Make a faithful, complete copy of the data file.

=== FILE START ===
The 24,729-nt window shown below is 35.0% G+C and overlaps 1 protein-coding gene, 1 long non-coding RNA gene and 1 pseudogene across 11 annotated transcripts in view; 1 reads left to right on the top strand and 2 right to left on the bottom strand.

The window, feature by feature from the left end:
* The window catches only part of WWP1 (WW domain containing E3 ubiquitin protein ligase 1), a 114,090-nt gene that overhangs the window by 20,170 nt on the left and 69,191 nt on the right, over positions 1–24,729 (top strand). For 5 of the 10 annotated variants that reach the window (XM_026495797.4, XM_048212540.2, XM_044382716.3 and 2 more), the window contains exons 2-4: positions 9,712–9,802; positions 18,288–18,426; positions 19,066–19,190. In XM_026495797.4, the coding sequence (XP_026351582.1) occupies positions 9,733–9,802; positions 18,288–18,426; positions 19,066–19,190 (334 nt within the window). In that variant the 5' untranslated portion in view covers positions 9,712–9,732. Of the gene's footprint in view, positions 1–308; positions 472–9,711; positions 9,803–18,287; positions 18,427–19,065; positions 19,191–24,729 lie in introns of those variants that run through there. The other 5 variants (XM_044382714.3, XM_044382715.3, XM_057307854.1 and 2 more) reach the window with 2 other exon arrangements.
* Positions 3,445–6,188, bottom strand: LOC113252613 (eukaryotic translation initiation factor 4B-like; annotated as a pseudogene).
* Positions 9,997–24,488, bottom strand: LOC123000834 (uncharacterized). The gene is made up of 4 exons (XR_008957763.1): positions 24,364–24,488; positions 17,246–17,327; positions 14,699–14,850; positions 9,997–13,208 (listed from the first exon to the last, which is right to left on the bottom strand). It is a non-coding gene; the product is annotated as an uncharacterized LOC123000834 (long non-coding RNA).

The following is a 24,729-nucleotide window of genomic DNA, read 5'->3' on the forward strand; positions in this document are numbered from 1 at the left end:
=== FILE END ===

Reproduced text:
The 24,729-nt window shown below is 35.0% G+C and overlaps 1 protein-coding gene, 1 long non-coding RNA gene and 1 pseudogene across 11 annotated transcripts in view; 1 reads left to right on the top strand and 2 right to left on the bottom strand.

The window, feature by feature from the left end:
* The window catches only part of WWP1 (WW domain containing E3 ubiquitin protein ligase 1), a 114,090-nt gene that overhangs the window by 20,170 nt on the left and 69,191 nt on the right, over positions 1–24,729 (top strand). For 5 of the 10 annotated variants that reach the window (XM_026495797.4, XM_048212540.2, XM_044382716.3 and 2 more), the window contains exons 2-4: positions 9,712–9,802; positions 18,288–18,426; positions 19,066–19,190. In XM_026495797.4, the coding sequence (XP_026351582.1) occupies positions 9,733–9,802; positions 18,288–18,426; positions 19,066–19,190 (334 nt within the window). In that variant the 5' untranslated portion in view covers positions 9,712–9,732. Of the gene's footprint in view, positions 1–308; positions 472–9,711; positions 9,803–18,287; positions 18,427–19,065; positions 19,191–24,729 lie in introns of those variants that run through there. The other 5 variants (XM_044382714.3, XM_044382715.3, XM_057307854.1 and 2 more) reach the window with 2 other exon arrangements.
* Positions 3,445–6,188, bottom strand: LOC113252613 (eukaryotic translation initiation factor 4B-like; annotated as a pseudogene).
* Positions 9,997–24,488, bottom strand: LOC123000834 (uncharacterized). The gene is made up of 4 exons (XR_008957763.1): positions 24,364–24,488; positions 17,246–17,327; positions 14,699–14,850; positions 9,997–13,208 (listed from the first exon to the last, which is right to left on the bottom strand). It is a non-coding gene; the product is annotated as an uncharacterized LOC123000834 (long non-coding RNA).

The following is a 24,729-nucleotide window of genomic DNA, read 5'->3' on the forward strand; positions in this document are numbered from 1 at the left end: